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Transforming sailing in Oyster Bay

Local center training elite sailors

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The peaceful waters of Oyster Bay provide a picturesque location for sailing, which has attracted hundreds of trainees to the Oakcliff Sailing Center each summer since it opened in 2010.

“Oyster Bay is one of the most beautiful places to sail in and out of on the North Shore,” said Dawn Riley, Oakcliff’s executive director. “[It’s] green . . . peaceful and gorgeous and natural.”

With a fleet of just over 100 high-performance racing boats, Oakcliff trains and coaches sailors in preparation for major events like the America’s Cup, the Ocean Race and the Olympics. Named an official training center for the U.S. Sailing Team in 2013, Oakcliff is quickly achieving its goal of “raising the caliber” of U.S. sailing.

Oakcliff’s Oyster Bay location provides it with direct access to several local sailing ports and programs, including the WaterFront Center on West End Avenue, which offers sailing lessons for beginners and trains many of Oakcliff’s sailors.

“Oyster Bay has a wonderful variety of sailing venues between West Harbor, Cold Spring Harbor and the Long Island Sound,” Riley said. “You have [a] path from the WaterFront Center to here to become a professional sailor, but you also have two pretty good yacht clubs in Seawanhaka and Sagamore.” The Seawanhaka Corinthian Yacht Club and Sagamore Yacht Club are both in the hamlet.

Developing elite sailors each summer begins in November, when Oakcliff sends brochures to high schools, colleges and sailing programs across the country in search of recruits. Looking mostly for experienced high school or college students interested in careers in professional sailing, the staff starts each summer by preparing novice sailors for the strenuous training schedule ahead.

“We work really hard to inspire everybody to be the best they can, to perform with ethics, to be good, professional individuals [and to] work hard and give back,” Riley said.

As a non-profit organization, Oakcliff relies on donations from local and national donors to fund its facilities and activities, which Riley said slowly strengthened the center’s relationship with Oyster Bay.

“It took a little while because people still don’t know what we’re doing here,” Riley said. “They now know that it’s a good thing, but it was hard for the average person on the street to say what it was. But overall, we’ve put Oyster Bay on a lot of other people’s radars.”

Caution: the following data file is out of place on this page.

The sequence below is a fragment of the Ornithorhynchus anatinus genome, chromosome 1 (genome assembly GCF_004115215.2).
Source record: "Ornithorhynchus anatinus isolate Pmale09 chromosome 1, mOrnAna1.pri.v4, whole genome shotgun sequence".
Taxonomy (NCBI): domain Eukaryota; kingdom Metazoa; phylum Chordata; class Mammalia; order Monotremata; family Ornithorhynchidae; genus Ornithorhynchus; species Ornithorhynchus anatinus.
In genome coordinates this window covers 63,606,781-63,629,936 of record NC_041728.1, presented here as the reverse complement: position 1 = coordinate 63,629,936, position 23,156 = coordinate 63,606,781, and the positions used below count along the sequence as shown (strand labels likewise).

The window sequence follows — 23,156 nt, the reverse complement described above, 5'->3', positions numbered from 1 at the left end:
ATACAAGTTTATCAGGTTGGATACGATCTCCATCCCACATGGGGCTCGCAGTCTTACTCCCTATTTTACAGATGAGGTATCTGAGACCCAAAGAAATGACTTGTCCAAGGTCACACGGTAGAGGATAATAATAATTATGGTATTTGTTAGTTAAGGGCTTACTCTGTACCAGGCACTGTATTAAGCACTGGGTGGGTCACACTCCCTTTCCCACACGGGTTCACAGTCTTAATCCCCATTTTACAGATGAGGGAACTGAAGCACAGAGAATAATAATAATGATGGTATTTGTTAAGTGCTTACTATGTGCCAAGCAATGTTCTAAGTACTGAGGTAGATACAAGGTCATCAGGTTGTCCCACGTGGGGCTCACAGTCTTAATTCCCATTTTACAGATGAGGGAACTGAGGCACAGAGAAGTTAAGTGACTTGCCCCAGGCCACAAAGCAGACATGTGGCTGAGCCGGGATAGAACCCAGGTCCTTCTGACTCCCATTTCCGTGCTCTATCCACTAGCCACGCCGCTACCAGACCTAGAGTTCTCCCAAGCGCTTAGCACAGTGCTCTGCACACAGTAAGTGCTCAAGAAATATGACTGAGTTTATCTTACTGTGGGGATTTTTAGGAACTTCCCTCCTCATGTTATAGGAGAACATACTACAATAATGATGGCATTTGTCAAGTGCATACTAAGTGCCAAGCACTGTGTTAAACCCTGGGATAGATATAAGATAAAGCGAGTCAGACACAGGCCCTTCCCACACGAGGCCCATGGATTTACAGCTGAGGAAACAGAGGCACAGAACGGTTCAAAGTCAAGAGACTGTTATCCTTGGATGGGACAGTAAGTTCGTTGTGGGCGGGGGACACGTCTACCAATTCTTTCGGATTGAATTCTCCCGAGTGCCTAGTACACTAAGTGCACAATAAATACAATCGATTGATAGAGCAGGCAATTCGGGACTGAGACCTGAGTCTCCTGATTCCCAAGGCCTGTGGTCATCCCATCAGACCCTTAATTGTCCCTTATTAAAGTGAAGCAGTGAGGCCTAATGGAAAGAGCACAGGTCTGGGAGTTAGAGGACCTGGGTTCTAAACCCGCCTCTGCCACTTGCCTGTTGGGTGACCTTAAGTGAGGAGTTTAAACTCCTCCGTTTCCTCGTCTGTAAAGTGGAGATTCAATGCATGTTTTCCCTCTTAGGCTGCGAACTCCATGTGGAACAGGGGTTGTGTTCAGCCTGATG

Connor Sheridan, a Tufts University sophomore from Chicago training in Oakcliff’s summer-long Sapling Program, said its location and variety of programs have given him new experiences, like racing around Block Island, just off the coast of Long Island’s South Fork. Having only trained there for two weeks, Sheridan said he has already recognized the rich sailing culture that Oyster Bay has to offer.

“There’s obviously a really cool sailing community here [and] a lot of activity on the open sea,” he said. “I really like the East Coast.”

Veronica Lane, a college graduate from Copiague also training in the Sapling Program, works as a media intern for the center. Lane said in addition to writing newsletters and updating racing statistics, she has had many sailing opportunities due to the size of Oakcliff’s fleet.

“I sailed in college on 420s and [Flying Juniors], which are considered dinghy boats,” Lane said, “but here at Oakcliff, there’s so many different kinds of boats that talented people get to sail that I normally wouldn’t get the opportunity to experience.”

Sheridan said Oakcliff has also formed a relationship with local Oyster Bay businesses, who cater different events. Riley said local bars and restaurants, including Nino’s Pizza, Mario’s Pizzeria, Harborside Delicatessen and Carvel Ice Cream, have seen a “boon” to business from Oakcliff trainee visitation.

Along with gaining local traction, Riley said both the national and international sailing communities have noticed Oakcliff’s success, which she hopes will continue moving forward.

“Sometimes I think Oakcliff is the best kept secret in Oyster Bay, but around the world it is widely considered a magic training center,” Riley said. “We believe the future of the sport of sailing in America is being built here. Now we just have to get more local sailors on our beautiful bay.”